The effect of affective states which stem directly from an advertisement (relevant affect) on elaboration of the same ad was investigated. It was predicted that a positive relevant affect would lead a continued processing strategy motivated by affect maintenance, whereas negative relevant affect would lead a stop-processing strategy motivated by affect improvement. Thus, positive rather than negative affect would enhance elaboration of ad messages. In Experiments 1 and 2, positive or negative affective states were induced through print-media advertisement. Following this, the extent of the message elaboration of the same ad was measured by a recall task. In Experiment 3, positive or negative affective states of participants were manipulated by an ad identical to or different from the target messages (relevant or irrelevant affect). The three experiments consistently demonstrated that positive relevant affect enhanced elaboration more in comparison to the negative relevant affect. These results were clearly different from the findings of research using irrelevant affect. The different processing strategies induced by relevant affect or irrelevant affect were discussed.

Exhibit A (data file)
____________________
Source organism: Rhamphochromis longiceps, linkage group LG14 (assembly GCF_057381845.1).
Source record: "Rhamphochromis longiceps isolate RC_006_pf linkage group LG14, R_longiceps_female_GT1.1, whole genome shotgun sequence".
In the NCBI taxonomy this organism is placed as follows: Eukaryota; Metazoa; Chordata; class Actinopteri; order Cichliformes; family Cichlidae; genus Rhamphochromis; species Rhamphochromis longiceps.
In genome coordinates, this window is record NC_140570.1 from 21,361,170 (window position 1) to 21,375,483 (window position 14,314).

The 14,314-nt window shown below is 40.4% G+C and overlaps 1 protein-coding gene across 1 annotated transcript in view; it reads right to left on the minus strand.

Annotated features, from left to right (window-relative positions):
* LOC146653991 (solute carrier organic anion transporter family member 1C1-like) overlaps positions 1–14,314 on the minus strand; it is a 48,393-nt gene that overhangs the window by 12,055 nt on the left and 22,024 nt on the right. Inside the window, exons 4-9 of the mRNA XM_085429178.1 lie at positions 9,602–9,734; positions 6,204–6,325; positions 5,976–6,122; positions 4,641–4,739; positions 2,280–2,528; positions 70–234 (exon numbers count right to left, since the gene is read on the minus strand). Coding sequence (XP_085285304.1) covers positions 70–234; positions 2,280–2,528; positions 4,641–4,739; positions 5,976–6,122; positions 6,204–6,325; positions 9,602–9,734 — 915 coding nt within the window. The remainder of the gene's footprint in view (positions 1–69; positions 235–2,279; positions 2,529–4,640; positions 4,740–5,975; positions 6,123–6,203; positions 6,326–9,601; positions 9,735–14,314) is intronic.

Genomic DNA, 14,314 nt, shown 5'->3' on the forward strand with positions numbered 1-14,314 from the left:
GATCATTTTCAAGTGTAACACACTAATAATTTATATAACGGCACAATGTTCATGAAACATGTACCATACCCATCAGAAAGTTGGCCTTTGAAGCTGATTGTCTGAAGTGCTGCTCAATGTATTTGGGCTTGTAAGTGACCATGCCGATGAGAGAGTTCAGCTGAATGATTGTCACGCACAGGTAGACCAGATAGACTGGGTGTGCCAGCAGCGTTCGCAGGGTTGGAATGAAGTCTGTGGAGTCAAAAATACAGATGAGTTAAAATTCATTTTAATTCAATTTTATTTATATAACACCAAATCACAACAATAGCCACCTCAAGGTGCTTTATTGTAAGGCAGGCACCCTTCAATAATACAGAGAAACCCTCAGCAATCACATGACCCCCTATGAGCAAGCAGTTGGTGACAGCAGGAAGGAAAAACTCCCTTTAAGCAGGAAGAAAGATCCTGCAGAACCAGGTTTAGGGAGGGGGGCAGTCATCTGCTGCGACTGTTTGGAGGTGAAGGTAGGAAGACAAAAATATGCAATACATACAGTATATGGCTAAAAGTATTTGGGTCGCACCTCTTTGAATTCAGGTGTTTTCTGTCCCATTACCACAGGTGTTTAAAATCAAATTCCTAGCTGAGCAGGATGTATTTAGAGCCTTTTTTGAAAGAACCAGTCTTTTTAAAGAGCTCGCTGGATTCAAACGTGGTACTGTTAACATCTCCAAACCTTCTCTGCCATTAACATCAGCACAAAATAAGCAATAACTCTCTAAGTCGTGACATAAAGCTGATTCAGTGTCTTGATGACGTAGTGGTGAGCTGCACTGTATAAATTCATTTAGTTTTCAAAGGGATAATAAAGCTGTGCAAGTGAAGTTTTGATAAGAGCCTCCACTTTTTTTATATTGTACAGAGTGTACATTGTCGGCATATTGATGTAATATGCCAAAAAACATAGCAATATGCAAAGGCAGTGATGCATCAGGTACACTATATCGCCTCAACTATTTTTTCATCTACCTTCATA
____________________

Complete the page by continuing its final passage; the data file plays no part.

This study investigated the cognitive basis of self-effacing behavior among the Japanese. Based on the premises that self-effacement among the Japanese is a form of "default self-presentation," we predicted that Japanese self-effacement will dissipate when actual self-evaluation is required. The experiment (n = 110) consisted of two phases. In Phase 1, participants took a "cognitive ability test" that consisted of 20 questions. In Phase 2, they were asked to judge if their performance on the test was above or below the average performance level in their school. In the bonus condition, participants were rewarded for making a correct judgment in their performance. In the fixed-reward condition, no reward was provided for making a correct judgment. The results from experiments 1 and 2, taken together, indicate that self-effacement observed in the fixed-reward condition was not confirmed in the bonus condition. These results suggest that self-effacement among the Japanese is a strategy for self-presentation, which they switch on and off depending on the situation.